You didn’t mention generic programming. It is definitely worth thinking about in this context. Over the last decade, it has made a major change to the way C++ libraries are designed and has already led to the addition of language features in Java and C#. I don’t think of generic programming as the “next paradigm,” because C++ has directly supported it since about 1990, and the C++ standard library crucially depends on it. What if the next big thing has already arrived and nobody (except programmers) noticed?
It’s worth noting, perhaps, that I don’t actually believe in a popular [use] of the word “paradigm” (that derives from Thomas Kuhn’s ideas in The Structure of Scientific Revolutions) when it is applied to programming. I do not believe that a paradigm completely replaces previous paradigms in one revolutionary moment (or “shift”). Instead, each programming paradigm adds to what worked previously, and as a paradigm matures, it is increasingly integrated with previous paradigms. Kristen Nygaard was fond of saying that multiplication didn’t completely replace addition, and, by analogy, whatever would come after object-oriented programming would include object-oriented programming as a subset. I tend to agree. The evolution of C++ was guided by this view, and the evolution of Java and C# provides further examples.
TR: Computer languages remain generally difficult to learn. One might argue that for computers to become more than “helper” tools that enable mass computations and widespread communications, they must evolve again–and one key may be in simplifying the process of coding so that more individuals are able to participate in development.
BS: I think that would be misguided. The idea of programming as a semiskilled task, practiced by people with a few months’ training, is dangerous. We wouldn’t tolerate plumbers or accountants that poorly educated. We don’t have as an aim that architecture (of buildings) and engineering (of bridges and trains) should become more accessible to people with progressively less training. Indeed, one serious problem is that currently, too many software developers are undereducated and undertrained.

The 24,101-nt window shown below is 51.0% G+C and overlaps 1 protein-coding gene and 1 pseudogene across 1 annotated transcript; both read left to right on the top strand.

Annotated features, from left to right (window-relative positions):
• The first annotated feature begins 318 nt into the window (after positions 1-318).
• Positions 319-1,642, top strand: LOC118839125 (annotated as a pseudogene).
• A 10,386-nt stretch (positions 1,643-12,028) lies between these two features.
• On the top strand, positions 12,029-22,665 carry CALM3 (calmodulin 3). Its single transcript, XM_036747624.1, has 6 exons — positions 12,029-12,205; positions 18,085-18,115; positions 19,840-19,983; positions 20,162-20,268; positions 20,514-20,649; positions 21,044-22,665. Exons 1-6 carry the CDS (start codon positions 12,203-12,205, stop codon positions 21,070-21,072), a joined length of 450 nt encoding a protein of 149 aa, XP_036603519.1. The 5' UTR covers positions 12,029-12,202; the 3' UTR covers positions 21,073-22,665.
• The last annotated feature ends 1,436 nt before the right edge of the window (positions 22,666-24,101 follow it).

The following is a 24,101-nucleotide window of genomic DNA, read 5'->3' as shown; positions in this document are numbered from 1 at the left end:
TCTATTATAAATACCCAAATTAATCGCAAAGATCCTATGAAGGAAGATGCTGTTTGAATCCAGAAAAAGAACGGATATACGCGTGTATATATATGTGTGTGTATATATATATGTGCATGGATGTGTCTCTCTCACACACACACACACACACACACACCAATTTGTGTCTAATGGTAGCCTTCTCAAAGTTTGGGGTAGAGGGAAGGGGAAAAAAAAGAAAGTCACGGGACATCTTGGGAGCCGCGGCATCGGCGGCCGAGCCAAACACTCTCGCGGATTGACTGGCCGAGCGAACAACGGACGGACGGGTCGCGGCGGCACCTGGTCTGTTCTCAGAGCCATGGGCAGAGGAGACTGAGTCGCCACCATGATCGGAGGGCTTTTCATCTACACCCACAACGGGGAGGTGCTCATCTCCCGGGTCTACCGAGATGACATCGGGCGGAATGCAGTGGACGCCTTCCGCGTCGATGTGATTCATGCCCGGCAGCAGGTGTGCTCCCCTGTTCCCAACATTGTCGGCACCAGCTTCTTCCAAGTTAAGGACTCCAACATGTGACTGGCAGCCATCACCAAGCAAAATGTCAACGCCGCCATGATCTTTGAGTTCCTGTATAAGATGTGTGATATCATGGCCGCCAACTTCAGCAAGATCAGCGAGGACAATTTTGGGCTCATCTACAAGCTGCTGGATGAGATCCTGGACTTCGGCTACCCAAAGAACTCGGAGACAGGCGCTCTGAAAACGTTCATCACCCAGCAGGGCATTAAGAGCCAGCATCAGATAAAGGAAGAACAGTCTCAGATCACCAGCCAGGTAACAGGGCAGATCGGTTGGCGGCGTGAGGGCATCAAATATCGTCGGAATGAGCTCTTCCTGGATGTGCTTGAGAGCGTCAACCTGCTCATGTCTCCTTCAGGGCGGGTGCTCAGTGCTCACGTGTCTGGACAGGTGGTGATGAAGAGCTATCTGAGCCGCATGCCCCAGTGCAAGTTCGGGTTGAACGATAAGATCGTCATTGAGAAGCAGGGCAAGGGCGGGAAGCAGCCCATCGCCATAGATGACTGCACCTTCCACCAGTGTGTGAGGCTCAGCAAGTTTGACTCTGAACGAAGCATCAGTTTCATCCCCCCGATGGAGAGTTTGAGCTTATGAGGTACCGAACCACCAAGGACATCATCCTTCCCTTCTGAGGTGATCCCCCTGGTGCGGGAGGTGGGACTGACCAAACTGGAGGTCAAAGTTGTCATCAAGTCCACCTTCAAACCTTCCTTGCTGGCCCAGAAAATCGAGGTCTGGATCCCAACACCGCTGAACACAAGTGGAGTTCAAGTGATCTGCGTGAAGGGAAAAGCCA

Obviously, we don’t want our tools–including our programming languages–to be more complex than necessary. But one aim should be to make tools that will serve skilled professionals–not to lower the level of expressiveness to serve people who can hardly understand the problems, let alone express solutions. We can and do build tools that make simple tasks simple for more people, but let’s not let most people loose on the infrastructure of our technical civilization or force the professionals to use only tools designed for amateurs.
In any case, I don’t think it is true that the programming languages are so difficult to learn. For example, every first-year university biology textbook contains more details and deeper theory than even an expert-level programming-language book. Most applications involve standards, operating systems, libraries, and tools that far exceed modern programming languages in complexity. What is difficult is the appreciation of the underlying techniques and their application to real-world problems. Obviously, most current languages have many parts that are unnecessarily complex, but the degree of those complexities compared to some ideal minimum is often exaggerated.
We need relatively complex language to deal with absolutely complex problems. I note that English is arguably the largest and most complex language in the world (measured in number of words and idioms), but also one of the most successful.
TR: Please talk about the pros and cons of maintaining backward compatibility with the existing knowledge base (for example, consider your determination to maintain high compatibility to C when you developed C++). It might seem that a clean break would produce leaps of progress; but is this really a realistic proposition?
BS: Java shows that a (partial) break from the past–supported by massive corporate backing–can produce something new. C++ shows that a deliberately evolutionary approach can produce something new–even without significant corporate support. To give an idea of scale: I don’t know what the marketing budget for Java has been so far, but I have seen individual newspaper advertisements that cost more than the total of AT&T’s C++ marketing budget for all time. “Leaps” can be extremely costly. Is such money well spent? Maybe from the point of view of corporate budgets and corporate survival, but given a choice (which of course I’ll never have), I’d spend that money on research and development of evolutionary changes. Note that almost by definition, research money is used to fund attempted leaps that tend to fail while competing with evolutionary changes.